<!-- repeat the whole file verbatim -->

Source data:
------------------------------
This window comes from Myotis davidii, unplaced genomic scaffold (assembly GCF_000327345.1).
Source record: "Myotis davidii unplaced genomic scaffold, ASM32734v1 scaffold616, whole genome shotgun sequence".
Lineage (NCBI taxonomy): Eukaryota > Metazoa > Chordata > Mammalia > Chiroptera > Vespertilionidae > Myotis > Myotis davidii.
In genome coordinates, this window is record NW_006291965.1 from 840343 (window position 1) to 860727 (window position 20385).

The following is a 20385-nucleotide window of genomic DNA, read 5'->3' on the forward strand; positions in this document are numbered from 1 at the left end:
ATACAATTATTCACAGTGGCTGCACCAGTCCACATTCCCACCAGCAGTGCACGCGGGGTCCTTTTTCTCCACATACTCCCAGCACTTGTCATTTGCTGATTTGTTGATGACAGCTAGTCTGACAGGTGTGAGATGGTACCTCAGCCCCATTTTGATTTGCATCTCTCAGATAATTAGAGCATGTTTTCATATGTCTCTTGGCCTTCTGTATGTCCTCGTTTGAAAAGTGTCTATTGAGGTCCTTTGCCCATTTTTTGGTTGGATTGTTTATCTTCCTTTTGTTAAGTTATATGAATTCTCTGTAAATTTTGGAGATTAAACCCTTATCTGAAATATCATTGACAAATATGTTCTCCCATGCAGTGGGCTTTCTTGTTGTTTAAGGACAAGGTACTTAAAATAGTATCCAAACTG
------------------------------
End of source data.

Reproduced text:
This window comes from Myotis davidii, unplaced genomic scaffold (assembly GCF_000327345.1).
Source record: "Myotis davidii unplaced genomic scaffold, ASM32734v1 scaffold616, whole genome shotgun sequence".
Lineage (NCBI taxonomy): Eukaryota > Metazoa > Chordata > Mammalia > Chiroptera > Vespertilionidae > Myotis > Myotis davidii.
In genome coordinates, this window is record NW_006291965.1 from 840343 (window position 1) to 860727 (window position 20385).

The following is a 20385-nucleotide window of genomic DNA, read 5'->3' on the forward strand; positions in this document are numbered from 1 at the left end:
ATACAATTATTCACAGTGGCTGCACCAGTCCACATTCCCACCAGCAGTGCACGCGGGGTCCTTTTTCTCCACATACTCCCAGCACTTGTCATTTGCTGATTTGTTGATGACAGCTAGTCTGACAGGTGTGAGATGGTACCTCAGCCCCATTTTGATTTGCATCTCTCAGATAATTAGAGCATGTTTTCATATGTCTCTTGGCCTTCTGTATGTCCTCGTTTGAAAAGTGTCTATTGAGGTCCTTTGCCCATTTTTTGGTTGGATTGTTTATCTTCCTTTTGTTAAGTTATATGAATTCTCTGTAAATTTTGGAGATTAAACCCTTATCTGAAATATCATTGACAAATATGTTCTCCCATGCAGTGGGCTTTCTTGTTGTTTAAGGACAAGGTACTTAAAATAGTATCCAAACTG